But, little known to many, actually including some Select Board members, Chief Hardy was a victim of the rapid shift away from Rescue Inc as well and she had no part in that decision that I am aware of.
I. Call to Order and Quorum Check
II. Review of Agenda
III. Review and Approval of Minutes from March 2021
IV. Review of Compliments and Complaints from BPD
The Brattleboro Selectboard met to discuss liquor license renewals and a safe drinking water system loan Tuesday evening
They granted licenses and accepted free money in record time, withholding most commentary and cutting right to the chase. This qualifies the evening as one of the shortest regular meetings.
The Brattleboro Selectboard will hold what should be a relatively short regular meeting to approve liquor license renewals and get a loan to help pay for water system planning.
You can extend the meeting by bringing up other items not on the agenda during public participation.
The Brattleboro Selectboard has again implemented a mask mandate for indoor public spaces around town, including bars and restaurants.
They also voted to invite the public to attend their meetings at Central Fire Station rather than from across town at the Municipal Center.
The Brattleboro Selectboard will meet on Tuesday, November 23, 2021, at 6:15pm over Zoom. The Municipal Center (230 Main Street) will be open to the public with limited seating spaced six feet apart and face coverings will be required. The public is encouraged to participate in the meeting over Zoom. The attached agenda contains information on how to access the meeting remotely, including the required “passcode.” ASL interpreters will be available for deaf and hard-of-hearing community members.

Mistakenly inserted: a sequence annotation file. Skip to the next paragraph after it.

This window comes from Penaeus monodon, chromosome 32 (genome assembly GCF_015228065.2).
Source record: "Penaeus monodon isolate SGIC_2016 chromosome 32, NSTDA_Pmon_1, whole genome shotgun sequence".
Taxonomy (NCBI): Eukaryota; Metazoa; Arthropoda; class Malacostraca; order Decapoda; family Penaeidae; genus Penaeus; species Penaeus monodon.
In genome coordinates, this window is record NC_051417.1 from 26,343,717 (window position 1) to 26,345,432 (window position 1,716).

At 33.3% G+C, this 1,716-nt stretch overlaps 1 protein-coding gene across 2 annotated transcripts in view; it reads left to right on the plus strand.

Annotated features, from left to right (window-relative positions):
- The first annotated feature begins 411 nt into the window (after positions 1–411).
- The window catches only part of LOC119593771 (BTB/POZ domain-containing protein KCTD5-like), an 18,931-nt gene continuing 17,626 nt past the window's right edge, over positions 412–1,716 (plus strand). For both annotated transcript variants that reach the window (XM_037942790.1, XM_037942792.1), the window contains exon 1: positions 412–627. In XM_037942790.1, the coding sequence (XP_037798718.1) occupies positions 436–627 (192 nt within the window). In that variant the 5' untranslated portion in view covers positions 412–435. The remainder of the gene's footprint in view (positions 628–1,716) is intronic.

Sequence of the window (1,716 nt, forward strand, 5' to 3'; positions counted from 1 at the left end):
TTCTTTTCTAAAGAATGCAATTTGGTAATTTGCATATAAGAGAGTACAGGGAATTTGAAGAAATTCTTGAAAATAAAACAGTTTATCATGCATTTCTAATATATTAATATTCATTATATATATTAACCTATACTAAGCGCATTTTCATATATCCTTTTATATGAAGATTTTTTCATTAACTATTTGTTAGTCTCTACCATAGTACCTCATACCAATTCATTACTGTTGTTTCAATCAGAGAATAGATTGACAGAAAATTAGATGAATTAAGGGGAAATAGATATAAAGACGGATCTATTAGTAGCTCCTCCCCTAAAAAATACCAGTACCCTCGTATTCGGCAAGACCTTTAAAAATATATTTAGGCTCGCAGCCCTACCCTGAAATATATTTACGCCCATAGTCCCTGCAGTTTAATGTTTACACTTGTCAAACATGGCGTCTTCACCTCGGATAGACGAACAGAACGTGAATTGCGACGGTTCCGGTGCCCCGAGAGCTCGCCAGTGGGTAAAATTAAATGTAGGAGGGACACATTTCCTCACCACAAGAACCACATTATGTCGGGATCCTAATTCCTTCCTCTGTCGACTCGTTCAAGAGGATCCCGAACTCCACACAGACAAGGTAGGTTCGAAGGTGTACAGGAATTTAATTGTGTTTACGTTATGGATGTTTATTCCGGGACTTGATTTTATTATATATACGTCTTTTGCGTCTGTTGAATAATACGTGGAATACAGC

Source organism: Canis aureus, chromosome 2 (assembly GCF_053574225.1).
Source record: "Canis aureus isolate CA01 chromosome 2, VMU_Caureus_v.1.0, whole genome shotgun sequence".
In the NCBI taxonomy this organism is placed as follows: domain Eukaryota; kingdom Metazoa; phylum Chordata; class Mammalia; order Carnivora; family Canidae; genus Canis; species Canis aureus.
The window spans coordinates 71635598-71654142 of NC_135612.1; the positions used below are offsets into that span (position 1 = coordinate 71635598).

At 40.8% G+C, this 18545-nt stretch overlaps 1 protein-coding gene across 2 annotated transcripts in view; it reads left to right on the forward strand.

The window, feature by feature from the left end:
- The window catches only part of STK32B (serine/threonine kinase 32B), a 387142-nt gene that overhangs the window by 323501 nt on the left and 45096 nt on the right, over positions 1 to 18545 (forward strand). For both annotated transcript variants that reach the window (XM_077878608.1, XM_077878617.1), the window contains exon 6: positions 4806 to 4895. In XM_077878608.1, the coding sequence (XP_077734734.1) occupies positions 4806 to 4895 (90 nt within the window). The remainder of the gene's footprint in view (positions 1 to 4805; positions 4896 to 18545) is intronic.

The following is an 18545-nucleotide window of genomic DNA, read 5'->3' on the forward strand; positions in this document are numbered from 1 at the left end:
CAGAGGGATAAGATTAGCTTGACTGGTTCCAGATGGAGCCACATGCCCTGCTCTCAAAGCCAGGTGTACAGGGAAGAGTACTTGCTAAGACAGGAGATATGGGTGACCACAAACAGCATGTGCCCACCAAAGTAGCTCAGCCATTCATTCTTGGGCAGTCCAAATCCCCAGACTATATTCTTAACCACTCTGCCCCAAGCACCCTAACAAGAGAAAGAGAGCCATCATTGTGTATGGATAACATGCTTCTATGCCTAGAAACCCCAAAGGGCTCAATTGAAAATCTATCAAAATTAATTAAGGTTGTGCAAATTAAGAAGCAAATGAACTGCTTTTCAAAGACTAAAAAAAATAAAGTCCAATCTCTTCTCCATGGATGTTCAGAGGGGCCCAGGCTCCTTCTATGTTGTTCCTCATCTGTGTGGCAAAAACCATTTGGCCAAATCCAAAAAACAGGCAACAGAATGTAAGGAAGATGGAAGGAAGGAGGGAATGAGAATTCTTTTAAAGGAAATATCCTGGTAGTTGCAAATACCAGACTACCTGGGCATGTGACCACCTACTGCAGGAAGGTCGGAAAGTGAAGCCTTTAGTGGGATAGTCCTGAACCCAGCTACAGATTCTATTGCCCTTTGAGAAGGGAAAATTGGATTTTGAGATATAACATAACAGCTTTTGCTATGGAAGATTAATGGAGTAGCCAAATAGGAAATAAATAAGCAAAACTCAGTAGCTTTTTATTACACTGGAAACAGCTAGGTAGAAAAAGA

The Brattleboro Selectboard held a long meeting Tuesday, discussing union contracts, BMAC, selectboard goals, and more.
The big conversation, though, was about the creation of a $200,000 fund for alternatives to policing. The board was pretty happy with it, but the public wasn’t sure they could be trusted.
The Brattleboro Selectboard will be approving a range of new contracts for police officers, firefighters, and other unionized employees at their next regular meeting.